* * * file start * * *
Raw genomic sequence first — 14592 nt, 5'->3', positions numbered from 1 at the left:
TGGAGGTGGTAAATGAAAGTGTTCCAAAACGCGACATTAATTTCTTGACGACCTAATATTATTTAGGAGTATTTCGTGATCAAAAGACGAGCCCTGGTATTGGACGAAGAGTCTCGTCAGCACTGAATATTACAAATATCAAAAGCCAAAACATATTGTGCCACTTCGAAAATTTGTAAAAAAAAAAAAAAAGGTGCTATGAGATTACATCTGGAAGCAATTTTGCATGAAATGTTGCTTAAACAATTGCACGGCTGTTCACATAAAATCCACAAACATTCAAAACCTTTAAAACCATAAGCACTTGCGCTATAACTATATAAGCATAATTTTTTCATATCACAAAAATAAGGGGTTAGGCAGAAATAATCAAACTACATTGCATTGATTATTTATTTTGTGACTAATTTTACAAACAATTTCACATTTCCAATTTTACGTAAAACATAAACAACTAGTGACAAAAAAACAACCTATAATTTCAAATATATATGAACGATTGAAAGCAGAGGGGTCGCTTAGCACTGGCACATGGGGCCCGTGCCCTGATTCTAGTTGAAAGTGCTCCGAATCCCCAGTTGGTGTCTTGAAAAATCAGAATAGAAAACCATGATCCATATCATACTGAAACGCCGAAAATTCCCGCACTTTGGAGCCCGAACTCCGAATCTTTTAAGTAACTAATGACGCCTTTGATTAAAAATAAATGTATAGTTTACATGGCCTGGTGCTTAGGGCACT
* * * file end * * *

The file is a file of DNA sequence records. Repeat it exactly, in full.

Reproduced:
Raw genomic sequence first — 14592 nt, 5'->3', positions numbered from 1 at the left:
TGGAGGTGGTAAATGAAAGTGTTCCAAAACGCGACATTAATTTCTTGACGACCTAATATTATTTAGGAGTATTTCGTGATCAAAAGACGAGCCCTGGTATTGGACGAAGAGTCTCGTCAGCACTGAATATTACAAATATCAAAAGCCAAAACATATTGTGCCACTTCGAAAATTTGTAAAAAAAAAAAAAAAGGTGCTATGAGATTACATCTGGAAGCAATTTTGCATGAAATGTTGCTTAAACAATTGCACGGCTGTTCACATAAAATCCACAAACATTCAAAACCTTTAAAACCATAAGCACTTGCGCTATAACTATATAAGCATAATTTTTTCATATCACAAAAATAAGGGGTTAGGCAGAAATAATCAAACTACATTGCATTGATTATTTATTTTGTGACTAATTTTACAAACAATTTCACATTTCCAATTTTACGTAAAACATAAACAACTAGTGACAAAAAAACAACCTATAATTTCAAATATATATGAACGATTGAAAGCAGAGGGGTCGCTTAGCACTGGCACATGGGGCCCGTGCCCTGATTCTAGTTGAAAGTGCTCCGAATCCCCAGTTGGTGTCTTGAAAAATCAGAATAGAAAACCATGATCCATATCATACTGAAACGCCGAAAATTCCCGCACTTTGGAGCCCGAACTCCGAATCTTTTAAGTAACTAATGACGCCTTTGATTAAAAATAAATGTATAGTTTACATGGCCTGGTGCTTAGGGCACT